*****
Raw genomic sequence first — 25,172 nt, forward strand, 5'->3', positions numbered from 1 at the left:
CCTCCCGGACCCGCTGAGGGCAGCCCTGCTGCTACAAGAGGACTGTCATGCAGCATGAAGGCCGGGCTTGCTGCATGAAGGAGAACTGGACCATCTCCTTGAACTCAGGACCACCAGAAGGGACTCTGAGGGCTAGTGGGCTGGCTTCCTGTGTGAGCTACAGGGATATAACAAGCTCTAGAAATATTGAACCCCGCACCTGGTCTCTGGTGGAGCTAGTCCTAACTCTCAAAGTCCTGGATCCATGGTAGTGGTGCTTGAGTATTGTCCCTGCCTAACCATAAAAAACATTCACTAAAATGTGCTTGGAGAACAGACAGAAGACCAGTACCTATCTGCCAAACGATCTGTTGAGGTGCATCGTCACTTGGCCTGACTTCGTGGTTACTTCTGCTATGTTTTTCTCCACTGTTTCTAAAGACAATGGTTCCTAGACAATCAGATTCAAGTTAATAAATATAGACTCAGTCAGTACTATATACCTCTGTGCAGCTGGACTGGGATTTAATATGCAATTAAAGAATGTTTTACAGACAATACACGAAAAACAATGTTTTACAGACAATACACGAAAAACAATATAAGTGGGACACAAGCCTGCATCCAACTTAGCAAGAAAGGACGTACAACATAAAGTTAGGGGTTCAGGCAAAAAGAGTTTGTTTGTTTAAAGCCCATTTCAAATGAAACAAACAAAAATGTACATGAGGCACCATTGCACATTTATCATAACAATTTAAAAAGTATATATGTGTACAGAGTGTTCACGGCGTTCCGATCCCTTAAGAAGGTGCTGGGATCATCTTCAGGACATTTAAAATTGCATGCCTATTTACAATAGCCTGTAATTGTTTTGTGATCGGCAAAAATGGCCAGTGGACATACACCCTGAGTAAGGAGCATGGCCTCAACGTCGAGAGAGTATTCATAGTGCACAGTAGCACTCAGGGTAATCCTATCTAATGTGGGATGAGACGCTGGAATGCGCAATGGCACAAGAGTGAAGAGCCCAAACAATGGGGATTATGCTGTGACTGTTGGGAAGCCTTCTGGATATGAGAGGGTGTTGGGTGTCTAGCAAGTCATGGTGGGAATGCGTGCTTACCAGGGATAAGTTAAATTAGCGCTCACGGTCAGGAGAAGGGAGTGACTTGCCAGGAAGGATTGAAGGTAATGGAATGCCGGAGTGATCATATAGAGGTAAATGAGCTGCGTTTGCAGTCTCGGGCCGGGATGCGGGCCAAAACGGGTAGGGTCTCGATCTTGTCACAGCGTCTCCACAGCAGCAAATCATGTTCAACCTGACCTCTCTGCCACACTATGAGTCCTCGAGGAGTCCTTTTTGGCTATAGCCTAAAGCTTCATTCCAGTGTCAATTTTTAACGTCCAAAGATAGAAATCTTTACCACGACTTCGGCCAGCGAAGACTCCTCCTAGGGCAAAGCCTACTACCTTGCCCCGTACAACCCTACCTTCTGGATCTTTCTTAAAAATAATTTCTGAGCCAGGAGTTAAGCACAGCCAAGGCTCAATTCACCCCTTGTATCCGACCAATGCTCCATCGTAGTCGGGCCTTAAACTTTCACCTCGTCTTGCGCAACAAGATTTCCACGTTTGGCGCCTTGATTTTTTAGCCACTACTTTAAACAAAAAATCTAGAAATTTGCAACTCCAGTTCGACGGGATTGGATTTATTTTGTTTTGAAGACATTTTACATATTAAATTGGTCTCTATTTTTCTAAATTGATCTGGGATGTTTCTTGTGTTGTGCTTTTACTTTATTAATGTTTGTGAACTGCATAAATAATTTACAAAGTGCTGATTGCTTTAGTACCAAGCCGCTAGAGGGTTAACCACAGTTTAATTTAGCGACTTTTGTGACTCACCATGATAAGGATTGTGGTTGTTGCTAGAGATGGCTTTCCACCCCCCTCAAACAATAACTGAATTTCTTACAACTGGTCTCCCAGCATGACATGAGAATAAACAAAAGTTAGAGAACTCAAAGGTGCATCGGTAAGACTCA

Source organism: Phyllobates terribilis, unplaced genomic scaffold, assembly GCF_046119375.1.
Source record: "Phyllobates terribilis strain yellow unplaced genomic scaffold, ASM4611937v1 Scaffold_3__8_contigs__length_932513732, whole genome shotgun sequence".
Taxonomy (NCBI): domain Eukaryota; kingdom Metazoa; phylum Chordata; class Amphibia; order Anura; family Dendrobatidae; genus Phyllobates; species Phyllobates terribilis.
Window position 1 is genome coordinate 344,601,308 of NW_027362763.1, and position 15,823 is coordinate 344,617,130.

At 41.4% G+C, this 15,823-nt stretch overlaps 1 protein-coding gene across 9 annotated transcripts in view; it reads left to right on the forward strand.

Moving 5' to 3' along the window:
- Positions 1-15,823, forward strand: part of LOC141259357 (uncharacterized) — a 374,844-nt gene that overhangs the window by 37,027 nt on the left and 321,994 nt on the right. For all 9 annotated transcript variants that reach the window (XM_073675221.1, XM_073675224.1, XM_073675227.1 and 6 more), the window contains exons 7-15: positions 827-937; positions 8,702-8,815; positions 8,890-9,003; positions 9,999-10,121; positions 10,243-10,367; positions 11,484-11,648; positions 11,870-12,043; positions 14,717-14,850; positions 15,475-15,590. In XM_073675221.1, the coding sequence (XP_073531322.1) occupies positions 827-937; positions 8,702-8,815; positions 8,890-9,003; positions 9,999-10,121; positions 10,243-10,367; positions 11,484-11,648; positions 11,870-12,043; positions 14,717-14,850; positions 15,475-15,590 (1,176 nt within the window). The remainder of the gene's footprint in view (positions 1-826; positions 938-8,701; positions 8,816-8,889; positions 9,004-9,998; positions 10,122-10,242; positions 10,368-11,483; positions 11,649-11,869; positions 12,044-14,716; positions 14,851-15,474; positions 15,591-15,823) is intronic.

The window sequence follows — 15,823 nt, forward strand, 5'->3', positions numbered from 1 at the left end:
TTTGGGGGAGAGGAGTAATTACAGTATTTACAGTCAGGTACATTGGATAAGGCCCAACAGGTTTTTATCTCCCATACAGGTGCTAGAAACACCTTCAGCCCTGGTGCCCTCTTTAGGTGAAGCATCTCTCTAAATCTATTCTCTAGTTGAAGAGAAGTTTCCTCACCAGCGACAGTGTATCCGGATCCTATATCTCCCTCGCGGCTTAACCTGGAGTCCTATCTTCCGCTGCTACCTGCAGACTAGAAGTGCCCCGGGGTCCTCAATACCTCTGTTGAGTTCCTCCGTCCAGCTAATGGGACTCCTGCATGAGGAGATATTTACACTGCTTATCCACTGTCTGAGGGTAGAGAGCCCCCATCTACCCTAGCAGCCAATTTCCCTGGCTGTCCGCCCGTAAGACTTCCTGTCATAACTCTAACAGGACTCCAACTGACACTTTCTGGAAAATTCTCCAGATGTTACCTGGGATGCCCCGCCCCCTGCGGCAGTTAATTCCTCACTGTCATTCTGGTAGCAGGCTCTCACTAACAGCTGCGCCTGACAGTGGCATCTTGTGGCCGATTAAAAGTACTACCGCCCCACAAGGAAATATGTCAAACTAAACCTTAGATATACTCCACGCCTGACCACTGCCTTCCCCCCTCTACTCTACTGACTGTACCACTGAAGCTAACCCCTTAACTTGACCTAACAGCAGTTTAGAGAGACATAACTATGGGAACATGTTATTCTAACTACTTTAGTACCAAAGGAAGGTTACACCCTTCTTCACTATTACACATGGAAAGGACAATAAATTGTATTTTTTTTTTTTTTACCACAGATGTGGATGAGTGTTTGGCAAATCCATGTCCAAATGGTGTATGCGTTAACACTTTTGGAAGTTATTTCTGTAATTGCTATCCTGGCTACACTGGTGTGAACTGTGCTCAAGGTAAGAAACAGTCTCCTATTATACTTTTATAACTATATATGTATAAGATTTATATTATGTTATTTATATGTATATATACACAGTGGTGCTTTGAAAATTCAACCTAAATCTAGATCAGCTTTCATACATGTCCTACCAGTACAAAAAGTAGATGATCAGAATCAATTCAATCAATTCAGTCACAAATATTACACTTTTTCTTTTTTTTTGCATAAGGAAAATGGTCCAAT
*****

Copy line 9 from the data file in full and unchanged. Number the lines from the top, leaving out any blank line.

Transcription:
- Positions 1-15,823, forward strand: part of LOC141259357 (uncharacterized) — a 374,844-nt gene that overhangs the window by 37,027 nt on the left and 321,994 nt on the right. For all 9 annotated transcript variants that reach the window (XM_073675221.1, XM_073675224.1, XM_073675227.1 and 6 more), the window contains exons 7-15: positions 827-937; positions 8,702-8,815; positions 8,890-9,003; positions 9,999-10,121; positions 10,243-10,367; positions 11,484-11,648; positions 11,870-12,043; positions 14,717-14,850; positions 15,475-15,590. In XM_073675221.1, the coding sequence (XP_073531322.1) occupies positions 827-937; positions 8,702-8,815; positions 8,890-9,003; positions 9,999-10,121; positions 10,243-10,367; positions 11,484-11,648; positions 11,870-12,043; positions 14,717-14,850; positions 15,475-15,590 (1,176 nt within the window). The remainder of the gene's footprint in view (positions 1-826; positions 938-8,701; positions 8,816-8,889; positions 9,004-9,998; positions 10,122-10,242; positions 10,368-11,483; positions 11,649-11,869; positions 12,044-14,716; positions 14,851-15,474; positions 15,591-15,823) is intronic.